By Ray Stern
By Ray Stern
By New Times
By Amy Silverman
By Stephen Lemons
By Stephen Lemons
By Monica Alonzo
By Chris Parker
In September 1992, the Phoenix resident sued the Maricopa County Sheriff's Office, the Arizona Department of Public Safety and one of its officers, Larry Troutt. The lawsuit included claims of wrongful arrest and search, false imprisonment, invasion of privacy and other allegations against the authorities.
What happened to her is uncontroverted: Following the uncorroborated direction of an institutionalized mental patient--who said Painter had harbored the alleged murderers--local lawmen secured a search warrant, detained and twice interrogated her, then ransacked her home, before deciding they couldn't pin anything on her.
The reason: Painter hadn't done anything wrong. The evidence indicates she didn't even know the mental patient, Michael McGraw, or any of the original alleged killers--later dubbed the Tucson Four.
"The police cannot invade our homes based upon the uncorroborated story of a mental patient in a mental institution," Painter's attorneys alleged in the suit, filed in Maricopa County.
But Judge William Sargeant III in July 1994 dismissed the case at the defendants' request. Painter appealed Sargeant's ruling. On June 25, she won reinstatement of the bulk of her lawsuit, a major legal victory.
Wrote Arizona Court of Appeals Judge Thomas Kleinschmidt in the unanimous opinion: "The evidence demonstrates conclusively that Troutt's affidavit [for a search warrant of Painter's home] was not based on credible information and that it contained false statements and misleading omissions. Troutt knew or should have known that arresting Painter and searching her home without probable cause would violate her constitutional rights."
In its ruling, the appeals court disregarded arguments by the authorities that they should not be held liable for being misled by McGraw.
The appellate ruling gives Painter a shot at telling her story to a judge and jury--or, more likely, collecting a tidy out-of-court settlement.
At the time of the August 1991 shotgun massacre of six Buddhist monks and three others at a remote west Valley temple, Painter was living alone in a central Phoenix home. Then a substance-abuse counselor in her early 40s, she followed the banner headlines about the murders with the same horrified interest as did fellow Valley residents.
In the first weeks after the murders, a multiagency "task force" of more than 60 officers worked more than 500 leads. The pressure to find those culpable was practically unprecedented.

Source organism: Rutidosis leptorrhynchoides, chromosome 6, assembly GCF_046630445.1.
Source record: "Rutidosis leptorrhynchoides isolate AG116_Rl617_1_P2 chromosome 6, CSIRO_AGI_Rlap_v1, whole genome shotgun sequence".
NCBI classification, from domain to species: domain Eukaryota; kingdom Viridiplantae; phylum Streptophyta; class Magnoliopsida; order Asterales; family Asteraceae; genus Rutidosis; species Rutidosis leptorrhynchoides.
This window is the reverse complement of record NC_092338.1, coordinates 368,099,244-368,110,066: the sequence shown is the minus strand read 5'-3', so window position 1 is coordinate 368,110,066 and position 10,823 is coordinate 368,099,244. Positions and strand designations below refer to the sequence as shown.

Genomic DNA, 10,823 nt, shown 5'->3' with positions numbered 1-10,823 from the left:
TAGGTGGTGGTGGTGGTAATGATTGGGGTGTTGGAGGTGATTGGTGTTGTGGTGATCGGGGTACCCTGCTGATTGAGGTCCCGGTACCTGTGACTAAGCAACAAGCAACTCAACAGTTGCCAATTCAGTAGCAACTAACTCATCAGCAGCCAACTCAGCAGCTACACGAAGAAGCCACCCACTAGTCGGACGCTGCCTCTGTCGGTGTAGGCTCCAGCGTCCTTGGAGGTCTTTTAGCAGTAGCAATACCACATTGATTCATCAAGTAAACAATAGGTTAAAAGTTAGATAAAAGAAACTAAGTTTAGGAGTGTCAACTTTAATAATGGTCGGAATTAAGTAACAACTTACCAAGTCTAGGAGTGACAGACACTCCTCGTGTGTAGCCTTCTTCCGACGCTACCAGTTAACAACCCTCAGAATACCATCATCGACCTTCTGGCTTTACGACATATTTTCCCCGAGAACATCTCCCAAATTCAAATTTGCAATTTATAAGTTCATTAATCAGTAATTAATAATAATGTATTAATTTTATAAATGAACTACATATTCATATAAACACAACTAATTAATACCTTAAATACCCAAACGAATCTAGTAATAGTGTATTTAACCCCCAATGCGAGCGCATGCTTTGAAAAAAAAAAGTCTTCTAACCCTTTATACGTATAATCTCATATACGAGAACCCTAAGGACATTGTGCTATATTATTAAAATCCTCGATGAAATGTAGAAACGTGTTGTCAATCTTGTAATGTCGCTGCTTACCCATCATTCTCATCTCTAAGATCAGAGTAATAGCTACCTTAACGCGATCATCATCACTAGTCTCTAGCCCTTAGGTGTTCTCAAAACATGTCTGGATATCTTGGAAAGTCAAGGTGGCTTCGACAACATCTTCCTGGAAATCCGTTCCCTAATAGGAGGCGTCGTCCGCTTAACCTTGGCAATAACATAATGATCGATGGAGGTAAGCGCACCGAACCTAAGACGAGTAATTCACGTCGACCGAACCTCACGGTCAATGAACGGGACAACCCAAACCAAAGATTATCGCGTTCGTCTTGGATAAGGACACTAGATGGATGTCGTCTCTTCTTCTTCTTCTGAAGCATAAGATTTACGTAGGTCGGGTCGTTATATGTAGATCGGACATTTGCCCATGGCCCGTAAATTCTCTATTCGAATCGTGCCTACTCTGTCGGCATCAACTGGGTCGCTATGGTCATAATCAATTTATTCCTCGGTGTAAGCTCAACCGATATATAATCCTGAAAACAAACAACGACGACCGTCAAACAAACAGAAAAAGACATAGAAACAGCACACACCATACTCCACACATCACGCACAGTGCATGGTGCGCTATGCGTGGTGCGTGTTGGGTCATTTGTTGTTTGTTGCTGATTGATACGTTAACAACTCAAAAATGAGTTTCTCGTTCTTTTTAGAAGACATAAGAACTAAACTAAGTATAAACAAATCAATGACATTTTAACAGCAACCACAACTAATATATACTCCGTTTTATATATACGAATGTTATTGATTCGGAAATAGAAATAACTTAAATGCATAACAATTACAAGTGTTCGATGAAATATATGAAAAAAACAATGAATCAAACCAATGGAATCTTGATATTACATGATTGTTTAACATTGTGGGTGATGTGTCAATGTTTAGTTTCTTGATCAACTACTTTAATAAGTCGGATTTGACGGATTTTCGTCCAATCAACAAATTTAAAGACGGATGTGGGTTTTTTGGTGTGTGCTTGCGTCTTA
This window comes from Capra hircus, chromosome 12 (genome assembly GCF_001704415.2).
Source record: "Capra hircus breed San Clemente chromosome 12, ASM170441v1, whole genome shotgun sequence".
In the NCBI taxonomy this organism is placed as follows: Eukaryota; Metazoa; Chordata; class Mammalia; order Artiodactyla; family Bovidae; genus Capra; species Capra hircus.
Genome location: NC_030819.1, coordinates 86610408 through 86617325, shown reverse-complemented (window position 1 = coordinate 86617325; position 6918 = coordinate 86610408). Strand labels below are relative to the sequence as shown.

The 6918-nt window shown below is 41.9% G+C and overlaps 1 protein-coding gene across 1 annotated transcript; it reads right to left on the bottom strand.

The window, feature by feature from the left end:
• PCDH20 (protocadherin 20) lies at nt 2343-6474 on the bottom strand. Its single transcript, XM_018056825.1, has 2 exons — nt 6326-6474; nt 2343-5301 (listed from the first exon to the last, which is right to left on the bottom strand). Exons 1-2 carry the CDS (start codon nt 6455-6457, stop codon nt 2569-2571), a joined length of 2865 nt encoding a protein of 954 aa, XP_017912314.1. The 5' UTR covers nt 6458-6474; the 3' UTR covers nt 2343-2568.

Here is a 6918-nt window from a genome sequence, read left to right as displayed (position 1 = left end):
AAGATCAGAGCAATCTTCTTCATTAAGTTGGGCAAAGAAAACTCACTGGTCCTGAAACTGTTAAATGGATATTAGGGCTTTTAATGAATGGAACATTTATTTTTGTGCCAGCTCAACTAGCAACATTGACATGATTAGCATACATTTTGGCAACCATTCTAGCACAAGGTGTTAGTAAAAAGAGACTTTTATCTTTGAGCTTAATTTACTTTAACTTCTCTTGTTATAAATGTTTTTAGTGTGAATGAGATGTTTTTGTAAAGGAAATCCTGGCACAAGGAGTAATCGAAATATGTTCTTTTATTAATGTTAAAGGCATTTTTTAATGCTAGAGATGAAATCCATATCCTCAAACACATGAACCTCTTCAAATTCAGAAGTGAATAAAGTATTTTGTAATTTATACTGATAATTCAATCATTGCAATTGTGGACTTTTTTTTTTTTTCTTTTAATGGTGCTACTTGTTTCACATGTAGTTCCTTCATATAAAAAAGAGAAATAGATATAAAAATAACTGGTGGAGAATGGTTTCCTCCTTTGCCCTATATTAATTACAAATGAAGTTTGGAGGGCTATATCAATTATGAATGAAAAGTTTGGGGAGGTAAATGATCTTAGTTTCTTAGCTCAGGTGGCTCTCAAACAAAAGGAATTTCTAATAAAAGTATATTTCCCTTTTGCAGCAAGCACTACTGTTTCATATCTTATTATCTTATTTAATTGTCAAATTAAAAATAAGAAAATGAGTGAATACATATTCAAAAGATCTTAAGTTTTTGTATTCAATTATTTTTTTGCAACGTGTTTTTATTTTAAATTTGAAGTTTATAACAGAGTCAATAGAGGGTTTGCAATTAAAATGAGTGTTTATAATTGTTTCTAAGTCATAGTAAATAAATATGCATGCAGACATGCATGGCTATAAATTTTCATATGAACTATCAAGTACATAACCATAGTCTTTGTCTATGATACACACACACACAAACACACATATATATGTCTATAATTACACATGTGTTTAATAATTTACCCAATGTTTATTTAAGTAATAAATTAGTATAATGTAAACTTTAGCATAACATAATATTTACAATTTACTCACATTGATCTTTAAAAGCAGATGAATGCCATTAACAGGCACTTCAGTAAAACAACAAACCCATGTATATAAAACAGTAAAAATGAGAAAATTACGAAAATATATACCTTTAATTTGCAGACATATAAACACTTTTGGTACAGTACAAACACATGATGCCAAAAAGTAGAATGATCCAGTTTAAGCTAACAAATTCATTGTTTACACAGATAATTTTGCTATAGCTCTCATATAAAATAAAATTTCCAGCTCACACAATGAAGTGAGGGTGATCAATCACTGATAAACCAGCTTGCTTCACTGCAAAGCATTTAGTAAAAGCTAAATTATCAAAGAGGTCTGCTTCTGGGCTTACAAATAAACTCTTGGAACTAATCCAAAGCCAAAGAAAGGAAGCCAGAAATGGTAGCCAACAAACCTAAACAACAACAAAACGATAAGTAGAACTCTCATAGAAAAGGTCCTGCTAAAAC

"It was like the Task Force was so big, once you got the ball rolling in any direction, it was hard to stop it," sheriff's detective Wayne Scoville later said in a deposition.
The truth of that statement became apparent in early September 1991, after Tucson police got a call from a patient at the Tucson Psychiatric Institute. The man, Michael McGraw, said he and several others had traveled to Phoenix on the night of the Temple murders.
Somewhere in a rural part of the Valley, McGraw said, his colleagues had committed a violent robbery-murder at a church (he called himself a "lookout") and then sought refuge at a home somewhere in Phoenix. McGraw soon agreed to retrace his steps with Task Force members.
An ignored early-warning sign: A doctor at the institute told police that McGraw was a con man. The Task Force also failed to access a 1985 Pima County court report, which said of McGraw, "He appears to have a history of fabrication."
On the way to the Task Force offices in central Phoenix, McGraw excitedly pointed out to investigators a home, on East Culver Street, where he and his Tucson cohorts--whom he identified by name--allegedly had fled after committing murder.
"You're real confident the house you showed me tonight coming in here is the house you guys went to," DPS agent Troutt asked McGraw.
"I'm almost sure," McGraw replied.
That apparently seemed to be enough for some members of the Task Force, including Troutt.
According to Painter's lawsuit, McGraw spouted a vile combination of "lies, guesswork and the regurgitation of facts gleaned from the interviewers' own statements and facts about the crime that had already appeared in the news media" to convince the eager investigators he was for real.
A bona fide analysis of what McGraw was trying to sell them would have blown his wild tale to smithereens.
Much later, it became known that several cooler heads wanted to do more investigation before pushing any buttons. But the day after Mike McGraw started yapping, several members of the Task Force were ready to make arrests.
"Prior to your signing the affidavit for a search warrant," Painter's attorney, Mike DePaoli, asked agent Troutt in a deposition, "what facts did you corroborate that Michael McGraw stated to you?"
"None," Troutt replied.
"Do you know if any corroboration was done at all?"
"No, I don't."
That day, September 11, 1991, a unit of Task Force members pulled Victoria Painter over in her car on Interstate 17 near Indian School Road. They pat-searched her, then took her to her home, which other cops already had raided.
Next, they drove her to Task Force headquarters, where hours of fruitless interrogation ensued.
"They asked me about [the Tucson people] being there [at her house]," Painter said in a deposition. "Then they made the comment that my purse looked just like the bag that the Tucson Four had used the night they murdered the Buddhists. And I had just bought that after [the murders]. I said, 'I have a receipt for it.' I asked them to also tell [McGraw] to describe the inside of the house. The outside is on the warrant. I wanted the inside.